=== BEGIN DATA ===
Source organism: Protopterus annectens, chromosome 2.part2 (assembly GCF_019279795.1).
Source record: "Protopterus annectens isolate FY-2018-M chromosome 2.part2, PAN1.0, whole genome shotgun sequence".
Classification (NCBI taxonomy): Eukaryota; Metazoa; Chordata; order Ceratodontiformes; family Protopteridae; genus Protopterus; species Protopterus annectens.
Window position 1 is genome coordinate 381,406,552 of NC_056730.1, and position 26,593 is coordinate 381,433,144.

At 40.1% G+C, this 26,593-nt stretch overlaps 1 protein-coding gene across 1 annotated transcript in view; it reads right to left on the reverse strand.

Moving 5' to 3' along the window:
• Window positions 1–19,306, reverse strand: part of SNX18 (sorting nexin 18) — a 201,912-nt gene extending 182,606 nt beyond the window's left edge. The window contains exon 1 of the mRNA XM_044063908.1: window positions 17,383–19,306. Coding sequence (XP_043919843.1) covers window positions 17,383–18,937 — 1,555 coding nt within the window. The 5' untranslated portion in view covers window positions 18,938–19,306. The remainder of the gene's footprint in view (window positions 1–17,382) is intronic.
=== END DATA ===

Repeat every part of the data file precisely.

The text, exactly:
Source organism: Protopterus annectens, chromosome 2.part2 (assembly GCF_019279795.1).
Source record: "Protopterus annectens isolate FY-2018-M chromosome 2.part2, PAN1.0, whole genome shotgun sequence".
Classification (NCBI taxonomy): Eukaryota; Metazoa; Chordata; order Ceratodontiformes; family Protopteridae; genus Protopterus; species Protopterus annectens.
Window position 1 is genome coordinate 381,406,552 of NC_056730.1, and position 26,593 is coordinate 381,433,144.

At 40.1% G+C, this 26,593-nt stretch overlaps 1 protein-coding gene across 1 annotated transcript in view; it reads right to left on the reverse strand.

Moving 5' to 3' along the window:
• Window positions 1–19,306, reverse strand: part of SNX18 (sorting nexin 18) — a 201,912-nt gene extending 182,606 nt beyond the window's left edge. The window contains exon 1 of the mRNA XM_044063908.1: window positions 17,383–19,306. Coding sequence (XP_043919843.1) covers window positions 17,383–18,937 — 1,555 coding nt within the window. The 5' untranslated portion in view covers window positions 18,938–19,306. The remainder of the gene's footprint in view (window positions 1–17,382) is intronic.